IZA DP No. 9313: Fighting Infectious Disease: Evidence from Sweden 1870-1940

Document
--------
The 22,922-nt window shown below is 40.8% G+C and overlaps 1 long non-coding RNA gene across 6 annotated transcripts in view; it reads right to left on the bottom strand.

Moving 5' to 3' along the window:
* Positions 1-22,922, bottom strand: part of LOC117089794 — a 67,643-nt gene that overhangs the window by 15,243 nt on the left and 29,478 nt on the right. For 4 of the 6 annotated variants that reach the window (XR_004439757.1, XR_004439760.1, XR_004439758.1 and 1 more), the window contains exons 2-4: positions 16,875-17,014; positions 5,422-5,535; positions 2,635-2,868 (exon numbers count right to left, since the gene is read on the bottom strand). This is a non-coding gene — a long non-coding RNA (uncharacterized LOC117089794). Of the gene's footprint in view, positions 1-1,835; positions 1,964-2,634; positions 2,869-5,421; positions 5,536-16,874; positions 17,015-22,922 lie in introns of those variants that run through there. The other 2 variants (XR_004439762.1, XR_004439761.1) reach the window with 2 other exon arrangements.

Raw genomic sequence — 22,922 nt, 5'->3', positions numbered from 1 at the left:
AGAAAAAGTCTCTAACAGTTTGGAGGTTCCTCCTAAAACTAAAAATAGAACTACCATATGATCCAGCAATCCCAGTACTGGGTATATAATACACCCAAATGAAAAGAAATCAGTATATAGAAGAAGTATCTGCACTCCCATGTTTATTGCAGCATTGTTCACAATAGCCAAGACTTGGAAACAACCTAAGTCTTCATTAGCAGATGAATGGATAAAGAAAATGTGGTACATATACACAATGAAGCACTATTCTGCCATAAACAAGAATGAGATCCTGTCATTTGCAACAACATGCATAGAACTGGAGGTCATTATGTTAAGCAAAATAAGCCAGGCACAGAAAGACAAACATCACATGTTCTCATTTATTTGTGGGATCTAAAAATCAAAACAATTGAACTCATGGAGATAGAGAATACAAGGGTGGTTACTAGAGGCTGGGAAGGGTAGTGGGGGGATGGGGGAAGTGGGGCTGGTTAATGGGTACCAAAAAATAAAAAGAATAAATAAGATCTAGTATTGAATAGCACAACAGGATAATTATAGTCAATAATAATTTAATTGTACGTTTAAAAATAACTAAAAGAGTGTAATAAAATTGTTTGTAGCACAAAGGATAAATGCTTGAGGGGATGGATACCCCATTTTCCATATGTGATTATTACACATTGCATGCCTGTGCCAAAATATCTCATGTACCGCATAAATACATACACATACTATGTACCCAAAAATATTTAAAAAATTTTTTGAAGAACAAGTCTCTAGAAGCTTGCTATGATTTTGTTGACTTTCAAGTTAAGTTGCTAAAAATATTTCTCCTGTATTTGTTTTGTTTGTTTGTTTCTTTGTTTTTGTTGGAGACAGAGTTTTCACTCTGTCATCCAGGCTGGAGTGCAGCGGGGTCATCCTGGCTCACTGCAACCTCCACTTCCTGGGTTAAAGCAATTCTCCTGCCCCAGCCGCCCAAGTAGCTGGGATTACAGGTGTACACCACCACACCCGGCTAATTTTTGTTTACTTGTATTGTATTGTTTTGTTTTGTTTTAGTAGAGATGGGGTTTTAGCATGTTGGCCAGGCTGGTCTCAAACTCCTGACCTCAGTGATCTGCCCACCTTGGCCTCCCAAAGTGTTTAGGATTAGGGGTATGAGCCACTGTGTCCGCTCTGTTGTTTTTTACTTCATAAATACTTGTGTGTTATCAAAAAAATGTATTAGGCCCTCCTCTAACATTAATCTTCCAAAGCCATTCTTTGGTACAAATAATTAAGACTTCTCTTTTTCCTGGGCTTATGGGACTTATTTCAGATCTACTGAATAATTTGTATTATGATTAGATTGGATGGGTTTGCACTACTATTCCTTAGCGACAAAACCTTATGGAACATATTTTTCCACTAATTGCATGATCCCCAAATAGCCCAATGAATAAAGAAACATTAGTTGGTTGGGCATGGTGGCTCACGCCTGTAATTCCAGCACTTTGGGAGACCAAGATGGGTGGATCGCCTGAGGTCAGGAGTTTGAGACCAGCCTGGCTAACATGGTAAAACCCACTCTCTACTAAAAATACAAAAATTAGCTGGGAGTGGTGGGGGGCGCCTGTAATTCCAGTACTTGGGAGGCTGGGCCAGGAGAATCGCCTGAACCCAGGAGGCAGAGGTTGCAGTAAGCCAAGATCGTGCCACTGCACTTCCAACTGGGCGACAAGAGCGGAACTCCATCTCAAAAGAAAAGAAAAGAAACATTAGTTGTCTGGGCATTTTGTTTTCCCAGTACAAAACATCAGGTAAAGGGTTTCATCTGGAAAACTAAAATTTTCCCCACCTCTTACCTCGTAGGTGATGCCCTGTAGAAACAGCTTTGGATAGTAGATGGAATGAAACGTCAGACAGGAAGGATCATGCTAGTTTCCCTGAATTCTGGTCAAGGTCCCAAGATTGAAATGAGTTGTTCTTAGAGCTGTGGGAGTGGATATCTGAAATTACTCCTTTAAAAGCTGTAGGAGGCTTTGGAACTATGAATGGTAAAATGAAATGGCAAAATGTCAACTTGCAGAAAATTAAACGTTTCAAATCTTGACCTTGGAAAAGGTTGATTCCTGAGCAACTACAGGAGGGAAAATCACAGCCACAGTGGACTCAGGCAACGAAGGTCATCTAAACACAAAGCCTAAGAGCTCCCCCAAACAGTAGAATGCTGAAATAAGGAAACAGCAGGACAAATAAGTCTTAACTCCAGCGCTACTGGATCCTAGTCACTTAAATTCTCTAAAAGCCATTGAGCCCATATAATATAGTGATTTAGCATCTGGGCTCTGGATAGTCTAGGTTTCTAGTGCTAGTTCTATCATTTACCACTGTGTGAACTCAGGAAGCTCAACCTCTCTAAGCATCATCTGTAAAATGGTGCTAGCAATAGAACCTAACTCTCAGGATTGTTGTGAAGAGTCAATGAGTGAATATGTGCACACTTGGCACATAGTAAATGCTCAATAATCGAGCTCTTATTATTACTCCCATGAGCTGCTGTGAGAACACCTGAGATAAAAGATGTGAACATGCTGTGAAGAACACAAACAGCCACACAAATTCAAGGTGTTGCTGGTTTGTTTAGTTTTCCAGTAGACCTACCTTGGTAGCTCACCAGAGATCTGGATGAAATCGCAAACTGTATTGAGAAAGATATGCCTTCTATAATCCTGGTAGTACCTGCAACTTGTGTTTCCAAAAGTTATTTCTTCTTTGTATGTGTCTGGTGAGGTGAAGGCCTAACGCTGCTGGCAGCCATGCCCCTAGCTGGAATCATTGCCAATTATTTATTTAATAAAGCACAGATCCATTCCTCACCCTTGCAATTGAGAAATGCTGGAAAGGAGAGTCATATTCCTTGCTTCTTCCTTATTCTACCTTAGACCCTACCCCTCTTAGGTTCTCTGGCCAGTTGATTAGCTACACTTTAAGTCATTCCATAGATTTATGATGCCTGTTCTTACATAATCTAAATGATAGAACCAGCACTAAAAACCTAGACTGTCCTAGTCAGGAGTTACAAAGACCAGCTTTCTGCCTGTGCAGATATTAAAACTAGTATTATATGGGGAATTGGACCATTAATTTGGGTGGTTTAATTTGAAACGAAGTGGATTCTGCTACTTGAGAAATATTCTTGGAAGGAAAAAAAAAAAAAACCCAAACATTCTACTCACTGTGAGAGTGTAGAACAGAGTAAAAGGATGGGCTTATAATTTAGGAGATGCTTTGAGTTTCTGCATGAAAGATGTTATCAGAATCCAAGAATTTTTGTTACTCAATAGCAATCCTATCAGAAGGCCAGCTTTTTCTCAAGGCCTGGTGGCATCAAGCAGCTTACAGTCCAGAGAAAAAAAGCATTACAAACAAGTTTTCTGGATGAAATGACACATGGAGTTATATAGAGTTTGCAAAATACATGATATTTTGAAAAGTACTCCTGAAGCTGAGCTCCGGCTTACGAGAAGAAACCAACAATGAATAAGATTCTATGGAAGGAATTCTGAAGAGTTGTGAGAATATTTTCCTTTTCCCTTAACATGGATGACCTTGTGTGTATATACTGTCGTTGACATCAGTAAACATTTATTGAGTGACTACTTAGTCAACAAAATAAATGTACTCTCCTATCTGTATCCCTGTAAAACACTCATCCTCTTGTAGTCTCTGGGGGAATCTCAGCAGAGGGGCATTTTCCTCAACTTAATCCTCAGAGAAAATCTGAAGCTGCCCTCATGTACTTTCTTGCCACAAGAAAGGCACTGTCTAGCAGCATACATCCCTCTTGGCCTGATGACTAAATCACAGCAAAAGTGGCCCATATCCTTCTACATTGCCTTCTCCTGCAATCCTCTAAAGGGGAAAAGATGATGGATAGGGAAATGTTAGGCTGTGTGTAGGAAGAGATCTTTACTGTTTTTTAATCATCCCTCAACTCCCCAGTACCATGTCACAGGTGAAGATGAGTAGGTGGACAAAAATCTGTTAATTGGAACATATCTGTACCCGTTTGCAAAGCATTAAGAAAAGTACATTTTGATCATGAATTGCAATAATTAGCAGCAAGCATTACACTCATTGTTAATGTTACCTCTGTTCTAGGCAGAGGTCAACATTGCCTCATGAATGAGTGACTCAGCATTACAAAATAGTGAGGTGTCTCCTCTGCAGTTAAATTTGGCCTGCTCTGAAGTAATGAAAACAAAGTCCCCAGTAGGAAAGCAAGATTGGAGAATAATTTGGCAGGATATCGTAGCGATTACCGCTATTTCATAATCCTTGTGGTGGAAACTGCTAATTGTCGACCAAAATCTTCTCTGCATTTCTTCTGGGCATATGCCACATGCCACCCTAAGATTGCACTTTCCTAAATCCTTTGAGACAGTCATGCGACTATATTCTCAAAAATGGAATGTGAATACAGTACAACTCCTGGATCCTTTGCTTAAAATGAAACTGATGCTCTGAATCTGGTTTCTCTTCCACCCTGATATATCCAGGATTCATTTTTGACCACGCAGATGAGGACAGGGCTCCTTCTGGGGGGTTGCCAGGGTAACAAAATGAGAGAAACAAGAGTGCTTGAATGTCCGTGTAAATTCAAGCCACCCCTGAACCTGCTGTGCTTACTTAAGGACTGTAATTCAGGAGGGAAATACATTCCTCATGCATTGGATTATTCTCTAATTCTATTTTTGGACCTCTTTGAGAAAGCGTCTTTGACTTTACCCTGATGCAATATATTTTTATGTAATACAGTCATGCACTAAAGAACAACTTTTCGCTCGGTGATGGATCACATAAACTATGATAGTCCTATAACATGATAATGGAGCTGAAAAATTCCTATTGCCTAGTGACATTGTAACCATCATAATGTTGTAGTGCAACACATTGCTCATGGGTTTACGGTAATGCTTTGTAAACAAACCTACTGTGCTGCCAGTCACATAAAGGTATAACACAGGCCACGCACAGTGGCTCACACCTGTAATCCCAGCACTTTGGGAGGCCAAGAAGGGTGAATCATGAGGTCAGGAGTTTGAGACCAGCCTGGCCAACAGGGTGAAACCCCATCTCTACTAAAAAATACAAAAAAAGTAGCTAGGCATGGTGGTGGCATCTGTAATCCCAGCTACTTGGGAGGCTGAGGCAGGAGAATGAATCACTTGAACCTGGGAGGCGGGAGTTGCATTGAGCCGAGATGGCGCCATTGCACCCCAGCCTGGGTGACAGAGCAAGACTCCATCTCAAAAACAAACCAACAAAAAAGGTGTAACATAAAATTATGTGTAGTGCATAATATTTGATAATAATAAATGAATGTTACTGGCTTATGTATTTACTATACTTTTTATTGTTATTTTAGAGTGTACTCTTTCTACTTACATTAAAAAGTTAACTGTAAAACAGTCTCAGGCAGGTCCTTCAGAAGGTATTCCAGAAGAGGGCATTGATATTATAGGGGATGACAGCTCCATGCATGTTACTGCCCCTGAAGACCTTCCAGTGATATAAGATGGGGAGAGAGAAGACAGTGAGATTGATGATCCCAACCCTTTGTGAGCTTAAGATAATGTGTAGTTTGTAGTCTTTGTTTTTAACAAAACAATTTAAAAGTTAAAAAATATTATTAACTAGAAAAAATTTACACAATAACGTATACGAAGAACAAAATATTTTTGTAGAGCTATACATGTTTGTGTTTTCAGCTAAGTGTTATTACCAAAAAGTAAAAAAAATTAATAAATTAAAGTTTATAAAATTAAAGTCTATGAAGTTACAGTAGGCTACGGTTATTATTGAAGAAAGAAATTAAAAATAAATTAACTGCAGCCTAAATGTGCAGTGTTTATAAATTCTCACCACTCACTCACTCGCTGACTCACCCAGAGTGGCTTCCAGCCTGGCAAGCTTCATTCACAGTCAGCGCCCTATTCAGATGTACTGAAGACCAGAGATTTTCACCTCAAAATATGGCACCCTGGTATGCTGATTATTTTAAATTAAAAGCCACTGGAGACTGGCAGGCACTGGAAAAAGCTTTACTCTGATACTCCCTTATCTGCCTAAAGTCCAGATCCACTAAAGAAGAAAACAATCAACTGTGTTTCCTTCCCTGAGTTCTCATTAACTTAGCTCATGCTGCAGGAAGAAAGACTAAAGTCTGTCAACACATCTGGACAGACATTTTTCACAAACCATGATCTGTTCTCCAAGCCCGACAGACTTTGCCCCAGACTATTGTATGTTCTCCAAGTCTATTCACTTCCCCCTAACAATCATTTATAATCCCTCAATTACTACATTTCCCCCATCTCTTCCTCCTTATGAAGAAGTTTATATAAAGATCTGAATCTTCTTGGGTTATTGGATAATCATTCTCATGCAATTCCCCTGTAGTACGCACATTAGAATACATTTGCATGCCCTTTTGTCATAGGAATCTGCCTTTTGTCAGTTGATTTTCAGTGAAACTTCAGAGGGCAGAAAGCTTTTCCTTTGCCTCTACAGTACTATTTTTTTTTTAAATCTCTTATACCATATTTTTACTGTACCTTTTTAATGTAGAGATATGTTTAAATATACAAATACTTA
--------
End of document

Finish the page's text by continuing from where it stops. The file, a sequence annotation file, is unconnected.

Fighting infectious disease in the past, much like today, focused on isolating the disease and thereby stopping its spread. New insights into the modes of transmission and the causal agents in the mid-nineteenth century, together with fear of new epidemic outbreaks, motivated public investments aimed at reducing mortality from infectious disease. Combining longitudinal individual-level data on 17,000 children in a rural/semi-urban region in southern Sweden with parish-level data on public health investment from local ledger registers, we explore the effects of public health initiatives, such as the establishment of isolation hospitals and improved midwifery, on infant and child mortality. Using a difference-in-differences approach, we find that the establishment of isolation hospitals in the mid-1890s had been efficient in reducing child mortality, while the reformation of the midwife system after 1900s led to the decline in infant mortality, both by a magnitude of more than 50 per cent.